Ham is the star of the kitchen at Mr. Allison's Restaurant, where it’s been slowly smoked, hand-trimmed, and slathered in a signature sugar glaze since 1971. Slices of ham top sub sandwiches and julienne salads, or sidle up to hearty breakfasts of eggs and strips of crispy bacon. These throwback dishes are mimicked by the dining room's décor, which features retro-styled booths and a mural of vintage cars.
Even the latest of risers should have no trouble making it to Kevin?s Place in time for breakfast or brunch. The restaurant is open from 7 a.m. to 2 p.m. Monday through Friday and from 8 a.m. to 2 p.m. on weekends, serving a dependable spread of breakfast dishes that includes omelets, waffles, and pancakes. The chefs are known to sometimes stray from the traditional playbook, as they do with the honey-nut granola-encrusted Deerfield french toast. Much to the delight of children, they can mold pancakes in the shape of Mickey Mouse or use maple syrup to draw hopscotch lines on the diner?s floor.
Lucia’s Pizzaria's menu includes Italian sandwiches and a roster of inventive pizzas, such as the tipsy margherita, which pairs plum tomato vodka sauce with fresh mozzarella and basil. Named a runner up in the 2012 Elmhurst 205 Foundation's "Top Pizza" competition, Lucia's Pizzaria is an active member of the Elmhurst community.
Before customers even stroll through the front door, Sakris Cafe promises something big: the world’s best omelet. The claim is written in bold letters across the front sign of the beloved Evanston breakfast and lunch joint. But the eatery’s line cooks are always eager to take on the daunting task, having turned out omelets, such as The Disaster Special—homemade ground beef, Armenian sausage, cheese, green peppers, tomatoes, onions, and mushrooms—since 1965. Their sandwiches perhaps deserve a place on the front sign as well, thanks to unique creations such as the chorizo- and cheese-packed Loretta. Other than the hearty breakfast and lunch menu, Sakris is also known around town for its speed and prices; “190 North” highlighted the restaurant in 2010, praising the chefs’ ability to “whip up a meal in just under a few minutes [for] eight bucks.”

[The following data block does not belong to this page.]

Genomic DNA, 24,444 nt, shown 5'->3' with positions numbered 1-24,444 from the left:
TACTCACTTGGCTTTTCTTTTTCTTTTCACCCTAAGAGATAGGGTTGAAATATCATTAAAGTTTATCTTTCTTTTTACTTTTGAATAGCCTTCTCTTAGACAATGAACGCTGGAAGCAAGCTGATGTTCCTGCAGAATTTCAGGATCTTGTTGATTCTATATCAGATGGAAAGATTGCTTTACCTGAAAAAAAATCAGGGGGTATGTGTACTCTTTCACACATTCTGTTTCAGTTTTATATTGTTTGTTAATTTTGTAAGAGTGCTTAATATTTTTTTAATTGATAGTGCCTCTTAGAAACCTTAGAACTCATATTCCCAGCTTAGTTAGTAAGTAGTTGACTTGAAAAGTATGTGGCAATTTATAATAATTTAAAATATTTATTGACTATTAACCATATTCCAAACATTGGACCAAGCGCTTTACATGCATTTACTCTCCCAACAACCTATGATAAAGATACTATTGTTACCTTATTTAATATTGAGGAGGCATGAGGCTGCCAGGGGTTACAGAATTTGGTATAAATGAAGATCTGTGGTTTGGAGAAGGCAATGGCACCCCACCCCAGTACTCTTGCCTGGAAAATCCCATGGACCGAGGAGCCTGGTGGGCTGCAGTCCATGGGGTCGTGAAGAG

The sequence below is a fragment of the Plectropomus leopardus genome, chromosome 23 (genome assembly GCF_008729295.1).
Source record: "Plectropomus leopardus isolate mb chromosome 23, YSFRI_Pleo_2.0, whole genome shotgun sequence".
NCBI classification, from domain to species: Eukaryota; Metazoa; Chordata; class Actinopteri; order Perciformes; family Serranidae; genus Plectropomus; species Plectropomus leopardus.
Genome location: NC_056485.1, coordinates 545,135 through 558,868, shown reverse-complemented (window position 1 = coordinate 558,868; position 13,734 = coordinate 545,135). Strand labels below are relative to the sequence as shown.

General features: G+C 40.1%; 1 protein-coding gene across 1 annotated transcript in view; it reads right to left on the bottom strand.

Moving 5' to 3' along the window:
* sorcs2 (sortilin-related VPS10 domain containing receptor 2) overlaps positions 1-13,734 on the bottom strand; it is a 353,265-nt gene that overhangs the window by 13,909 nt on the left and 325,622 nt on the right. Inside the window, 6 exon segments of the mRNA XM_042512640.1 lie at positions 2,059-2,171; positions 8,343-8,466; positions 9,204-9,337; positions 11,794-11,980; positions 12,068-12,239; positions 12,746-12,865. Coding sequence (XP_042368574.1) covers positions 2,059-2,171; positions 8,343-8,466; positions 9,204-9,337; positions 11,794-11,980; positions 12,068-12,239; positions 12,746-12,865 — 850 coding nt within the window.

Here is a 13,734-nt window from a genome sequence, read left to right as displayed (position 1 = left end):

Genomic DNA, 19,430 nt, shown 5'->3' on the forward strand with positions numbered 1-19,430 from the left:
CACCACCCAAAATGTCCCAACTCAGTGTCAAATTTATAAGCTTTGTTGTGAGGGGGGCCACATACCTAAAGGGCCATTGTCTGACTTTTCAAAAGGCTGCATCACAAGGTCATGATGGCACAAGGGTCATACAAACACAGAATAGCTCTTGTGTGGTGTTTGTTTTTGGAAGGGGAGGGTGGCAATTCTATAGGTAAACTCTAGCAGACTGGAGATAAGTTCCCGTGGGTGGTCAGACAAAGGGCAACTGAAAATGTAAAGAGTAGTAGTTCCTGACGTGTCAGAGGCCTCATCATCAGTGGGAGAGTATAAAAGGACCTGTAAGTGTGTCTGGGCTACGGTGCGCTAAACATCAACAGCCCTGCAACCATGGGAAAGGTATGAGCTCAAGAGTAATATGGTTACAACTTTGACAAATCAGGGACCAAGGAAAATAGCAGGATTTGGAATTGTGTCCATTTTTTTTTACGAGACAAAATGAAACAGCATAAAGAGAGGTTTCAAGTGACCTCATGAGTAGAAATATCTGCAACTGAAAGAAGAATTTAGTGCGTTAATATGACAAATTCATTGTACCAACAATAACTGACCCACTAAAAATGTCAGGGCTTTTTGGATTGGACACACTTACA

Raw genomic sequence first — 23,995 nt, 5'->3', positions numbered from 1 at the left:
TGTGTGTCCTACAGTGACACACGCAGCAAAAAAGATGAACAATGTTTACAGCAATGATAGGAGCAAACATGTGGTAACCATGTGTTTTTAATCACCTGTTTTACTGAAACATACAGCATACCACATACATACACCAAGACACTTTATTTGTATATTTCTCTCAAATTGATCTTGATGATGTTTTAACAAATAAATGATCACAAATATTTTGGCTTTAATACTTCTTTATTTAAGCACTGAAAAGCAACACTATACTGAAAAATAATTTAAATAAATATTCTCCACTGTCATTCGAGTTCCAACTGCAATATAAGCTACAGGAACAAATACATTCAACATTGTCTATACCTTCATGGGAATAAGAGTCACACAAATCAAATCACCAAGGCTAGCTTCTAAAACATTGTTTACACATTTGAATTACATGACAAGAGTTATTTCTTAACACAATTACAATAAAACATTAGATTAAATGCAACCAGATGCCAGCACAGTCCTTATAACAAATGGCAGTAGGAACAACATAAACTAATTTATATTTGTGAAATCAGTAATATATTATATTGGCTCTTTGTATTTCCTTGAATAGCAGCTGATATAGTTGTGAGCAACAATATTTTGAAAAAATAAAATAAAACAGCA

Knights in shining armor. White horses. Fair maidens. All the magnificent trappings of a bygone era come to life at Medieval Times, where ironclad knights clash for the title of King's Champion in front of a wide-eyed audience that peppers the battlefield with cheers and jeers between bites of a four-course dinner. Each two-hour tournament channels the pageantry and spectacle of 11th-century Spain, pitting six competitors against each other inside a spacious, sand-filled arena for the honor of earning the title of champion and the favor of the royal court. A spirited musical score infuses epic onslaughts with an extra dose of tension as adversaries joust atop stallions, deflect ferocious blows, and slice through suits forged of authentic junk mail. To further immerse guests in the fairy tale, Medieval Times encourages each guest to declare their allegiance by cheering loudly for the knight in their corner.
Like royal guests centuries ago, spectators bask in the revelry while feasting upon a finger-friendly bill of fare without the aid of utensils or the "choo-choo" sounds of parents. The four-course feast includes a tomato-bisque soup starter, oven-roasted chicken with a garlic-bread side, single spare rib, and an herb-basted potato. Servers periodically fill patrons? goblets with soda or water, which adults can supplement with purchases from a full-service bar. Meals conclude with the castle's sweet pastry dessert.